Both the Indians of Person County/Sappony and the Haliwa-Saponi Tribe of North Carolina were at one time classified by some anthropologists as among groups known as tri-racial isolates. Members were observed to have (or claimed) European, African and Native American ancestry, to varying degree. Some such groups settled and created communities in frontier and border areas of the southern states, where there was initially a lower level of development of plantations.

These two communities each stressed cultural identification with historic American Indians. Their applications for recognition as American Indian tribes were approved by the state of North Carolina in 1911 and 1965, respectively.

Other Tribes & Organizations[edit]

Ohio is home to the second-largest population of people claiming Saponi ancestry; the Ohio Saponi community was established by migrants from Halifax, Warren,[26] Orange, Alamance, Granville,[27] and Robeson counties of North Carolina (and bordering counties in Virginia). These families migrated to the Midwest in response to a period of intensified violent oppression of free people of color in the South that extended from approximately 1810 to 1860.

This period of oppression was codified in a set of legislative acts that included federal laws such as the Indian Removal Act of 1830, which set off a period of attempted violent removals of Native Americans from the entirety of the Southeast that resulted in at least 19,000 deaths on the Trail of Tears, as well as state laws such as the North Carolina Constitution of 1835, which removed the right of free Native Americans and African-Americans to vote;[28] and the Act Concerning Slaves and Free Persons of Color (1855), which restricted the residencies and movement of free Native Americans or African-Americans, and also prohibited them from serving as witnesses in courts of law.[29]

The Haliwa-Saponi Tribal History describes the cause of the migration as follows: "In 1835 North Carolina amended its constitution and barred people of color from voting and participating in the government. Many Haliwa-Saponi families reacted by migrating to areas north and west such as Chillicothe, Ohio, which had more favorable laws for non-white peoples. Other families chose to continue their lives in the Meadows." [30]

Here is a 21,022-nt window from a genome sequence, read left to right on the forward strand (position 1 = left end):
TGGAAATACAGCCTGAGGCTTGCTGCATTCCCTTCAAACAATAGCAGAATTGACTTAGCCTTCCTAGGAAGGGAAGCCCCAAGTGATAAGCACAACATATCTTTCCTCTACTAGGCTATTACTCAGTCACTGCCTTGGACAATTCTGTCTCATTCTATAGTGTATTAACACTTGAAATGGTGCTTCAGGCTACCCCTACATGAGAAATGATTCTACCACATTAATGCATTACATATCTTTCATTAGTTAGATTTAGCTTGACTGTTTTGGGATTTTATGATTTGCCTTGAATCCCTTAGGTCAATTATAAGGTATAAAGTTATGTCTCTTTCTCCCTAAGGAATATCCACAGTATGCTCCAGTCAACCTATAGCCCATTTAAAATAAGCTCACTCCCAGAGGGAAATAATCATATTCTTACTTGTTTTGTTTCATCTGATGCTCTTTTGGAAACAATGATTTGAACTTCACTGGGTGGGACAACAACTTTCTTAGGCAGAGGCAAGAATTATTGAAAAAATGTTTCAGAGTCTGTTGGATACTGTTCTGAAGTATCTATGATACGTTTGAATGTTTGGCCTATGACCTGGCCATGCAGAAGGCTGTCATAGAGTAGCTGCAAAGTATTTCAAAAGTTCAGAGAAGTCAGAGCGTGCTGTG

Scholar and Director of the Haliwa-Saponi Historic Legacy Project, Dr. Marty Richardson further writes, "A large group of Meadows Indians migrated to Ohio after 1835 and took advantage of fewer race-based restrictions. Their migration provided more economic opportunities, education, freedom of movement, and inspired Civil War military service as part of the U.S. Colored Troops. Those who stayed in the Meadows faced another challenge in 1865, after the end of the Civil War and emancipation. They developed social and religious institutions to maintain their distinct identity as Natives, while also exercising rights as Americans. Using institutions such as landownership, family, the military, and church, Meadows Indians debated the consequences of these changes and how they could keep their core identity markers alive." (pg 26, Chapter 1) [31]

In the present day, members of midwestern Saponi communities are dispersed across multiple counties in Ohio, Indiana, and Michigan. Members generally belong to one of three self-organized tribes based in Ohio; the largest of these is the Saponi Nation of Ohio. In 1998, the Saponi Nation of Ohio submitted a letter of intent to Petition for Federal Acknowledgement of Existence as an Indian Tribe to the Bureau of Indian Affairs.[32]